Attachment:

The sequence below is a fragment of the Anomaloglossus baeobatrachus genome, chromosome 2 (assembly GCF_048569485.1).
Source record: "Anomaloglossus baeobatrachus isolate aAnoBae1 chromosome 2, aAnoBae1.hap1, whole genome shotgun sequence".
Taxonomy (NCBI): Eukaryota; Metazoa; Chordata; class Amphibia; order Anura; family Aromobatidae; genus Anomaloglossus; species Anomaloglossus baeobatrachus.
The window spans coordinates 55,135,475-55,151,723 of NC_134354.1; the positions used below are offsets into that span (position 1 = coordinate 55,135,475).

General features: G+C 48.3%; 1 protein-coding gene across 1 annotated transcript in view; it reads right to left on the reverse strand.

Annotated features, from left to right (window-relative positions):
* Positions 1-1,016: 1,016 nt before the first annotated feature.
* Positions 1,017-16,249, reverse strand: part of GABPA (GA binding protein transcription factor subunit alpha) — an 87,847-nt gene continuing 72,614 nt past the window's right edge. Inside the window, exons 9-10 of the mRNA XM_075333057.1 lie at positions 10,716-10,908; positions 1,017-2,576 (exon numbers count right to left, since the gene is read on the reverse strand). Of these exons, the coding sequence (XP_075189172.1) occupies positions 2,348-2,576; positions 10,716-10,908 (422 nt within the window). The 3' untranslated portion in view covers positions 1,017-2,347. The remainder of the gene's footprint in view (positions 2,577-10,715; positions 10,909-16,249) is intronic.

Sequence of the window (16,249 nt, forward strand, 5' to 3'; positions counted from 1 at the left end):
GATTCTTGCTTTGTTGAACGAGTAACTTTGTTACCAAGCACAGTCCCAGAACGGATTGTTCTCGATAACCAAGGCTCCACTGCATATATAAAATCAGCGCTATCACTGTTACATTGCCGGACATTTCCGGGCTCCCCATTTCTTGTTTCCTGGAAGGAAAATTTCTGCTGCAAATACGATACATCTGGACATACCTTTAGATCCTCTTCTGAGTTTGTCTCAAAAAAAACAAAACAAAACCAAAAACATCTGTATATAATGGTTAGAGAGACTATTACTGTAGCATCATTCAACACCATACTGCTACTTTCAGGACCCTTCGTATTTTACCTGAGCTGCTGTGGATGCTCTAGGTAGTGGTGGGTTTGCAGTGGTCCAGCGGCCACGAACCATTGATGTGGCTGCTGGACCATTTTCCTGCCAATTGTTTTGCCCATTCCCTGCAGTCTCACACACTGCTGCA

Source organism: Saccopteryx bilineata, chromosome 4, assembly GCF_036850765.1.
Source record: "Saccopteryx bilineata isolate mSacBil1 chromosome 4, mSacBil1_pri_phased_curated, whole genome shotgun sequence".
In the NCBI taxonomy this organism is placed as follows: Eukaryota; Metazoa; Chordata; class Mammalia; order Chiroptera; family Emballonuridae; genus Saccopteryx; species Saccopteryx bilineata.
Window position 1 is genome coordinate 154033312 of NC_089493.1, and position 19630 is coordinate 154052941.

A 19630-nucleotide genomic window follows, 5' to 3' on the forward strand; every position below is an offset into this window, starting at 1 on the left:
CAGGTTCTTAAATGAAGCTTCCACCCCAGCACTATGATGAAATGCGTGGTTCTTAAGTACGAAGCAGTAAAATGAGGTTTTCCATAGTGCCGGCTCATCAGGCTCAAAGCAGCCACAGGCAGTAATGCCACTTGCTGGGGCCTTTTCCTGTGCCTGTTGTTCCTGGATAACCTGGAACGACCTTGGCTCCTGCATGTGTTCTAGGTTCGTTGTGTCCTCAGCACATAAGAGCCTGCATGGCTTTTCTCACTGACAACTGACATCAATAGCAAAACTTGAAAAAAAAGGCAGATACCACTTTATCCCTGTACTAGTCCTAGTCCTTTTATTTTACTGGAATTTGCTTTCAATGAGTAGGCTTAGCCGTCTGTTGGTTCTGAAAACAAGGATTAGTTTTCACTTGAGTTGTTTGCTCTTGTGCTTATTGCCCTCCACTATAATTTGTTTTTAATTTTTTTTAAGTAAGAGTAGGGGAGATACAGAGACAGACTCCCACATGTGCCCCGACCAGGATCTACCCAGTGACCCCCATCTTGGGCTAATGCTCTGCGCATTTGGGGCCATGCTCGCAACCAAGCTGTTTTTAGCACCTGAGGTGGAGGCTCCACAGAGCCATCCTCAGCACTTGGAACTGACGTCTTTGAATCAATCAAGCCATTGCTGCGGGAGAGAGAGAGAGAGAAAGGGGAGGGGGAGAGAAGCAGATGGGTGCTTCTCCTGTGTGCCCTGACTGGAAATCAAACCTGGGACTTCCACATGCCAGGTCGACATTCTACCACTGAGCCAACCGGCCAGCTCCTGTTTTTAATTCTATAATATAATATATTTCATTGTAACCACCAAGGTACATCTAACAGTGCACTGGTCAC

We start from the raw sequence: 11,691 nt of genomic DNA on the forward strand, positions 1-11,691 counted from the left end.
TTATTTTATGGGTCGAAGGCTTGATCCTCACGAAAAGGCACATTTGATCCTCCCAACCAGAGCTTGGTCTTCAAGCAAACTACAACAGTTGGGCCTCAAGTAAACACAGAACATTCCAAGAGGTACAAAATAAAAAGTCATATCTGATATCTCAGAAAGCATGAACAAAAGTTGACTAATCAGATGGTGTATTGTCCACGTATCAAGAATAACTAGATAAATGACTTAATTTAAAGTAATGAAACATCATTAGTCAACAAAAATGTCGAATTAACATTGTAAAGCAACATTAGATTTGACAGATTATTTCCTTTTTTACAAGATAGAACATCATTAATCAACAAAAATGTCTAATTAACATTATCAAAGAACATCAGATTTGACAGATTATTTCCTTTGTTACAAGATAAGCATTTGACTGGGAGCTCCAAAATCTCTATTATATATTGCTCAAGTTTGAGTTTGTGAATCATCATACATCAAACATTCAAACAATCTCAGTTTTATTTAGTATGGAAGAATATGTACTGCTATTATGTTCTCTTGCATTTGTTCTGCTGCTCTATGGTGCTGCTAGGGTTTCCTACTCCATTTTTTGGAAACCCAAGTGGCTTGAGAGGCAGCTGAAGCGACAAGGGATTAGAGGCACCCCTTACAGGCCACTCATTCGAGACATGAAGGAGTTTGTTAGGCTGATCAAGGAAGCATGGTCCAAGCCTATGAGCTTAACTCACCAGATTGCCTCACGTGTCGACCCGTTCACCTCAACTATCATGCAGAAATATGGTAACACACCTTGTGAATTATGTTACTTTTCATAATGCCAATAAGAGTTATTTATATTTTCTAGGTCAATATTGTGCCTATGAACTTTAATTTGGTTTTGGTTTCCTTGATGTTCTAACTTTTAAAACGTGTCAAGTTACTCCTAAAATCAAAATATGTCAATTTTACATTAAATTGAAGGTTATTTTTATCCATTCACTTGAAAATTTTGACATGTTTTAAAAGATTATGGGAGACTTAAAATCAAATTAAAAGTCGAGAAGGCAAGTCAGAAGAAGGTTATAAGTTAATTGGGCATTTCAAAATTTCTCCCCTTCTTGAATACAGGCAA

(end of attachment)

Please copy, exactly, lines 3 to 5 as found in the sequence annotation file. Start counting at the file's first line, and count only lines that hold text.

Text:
Taxonomy (NCBI): Eukaryota; Metazoa; Chordata; class Amphibia; order Anura; family Aromobatidae; genus Anomaloglossus; species Anomaloglossus baeobatrachus.
The window spans coordinates 55,135,475-55,151,723 of NC_134354.1; the positions used below are offsets into that span (position 1 = coordinate 55,135,475).

General features: G+C 48.3%; 1 protein-coding gene across 1 annotated transcript in view; it reads right to left on the reverse strand.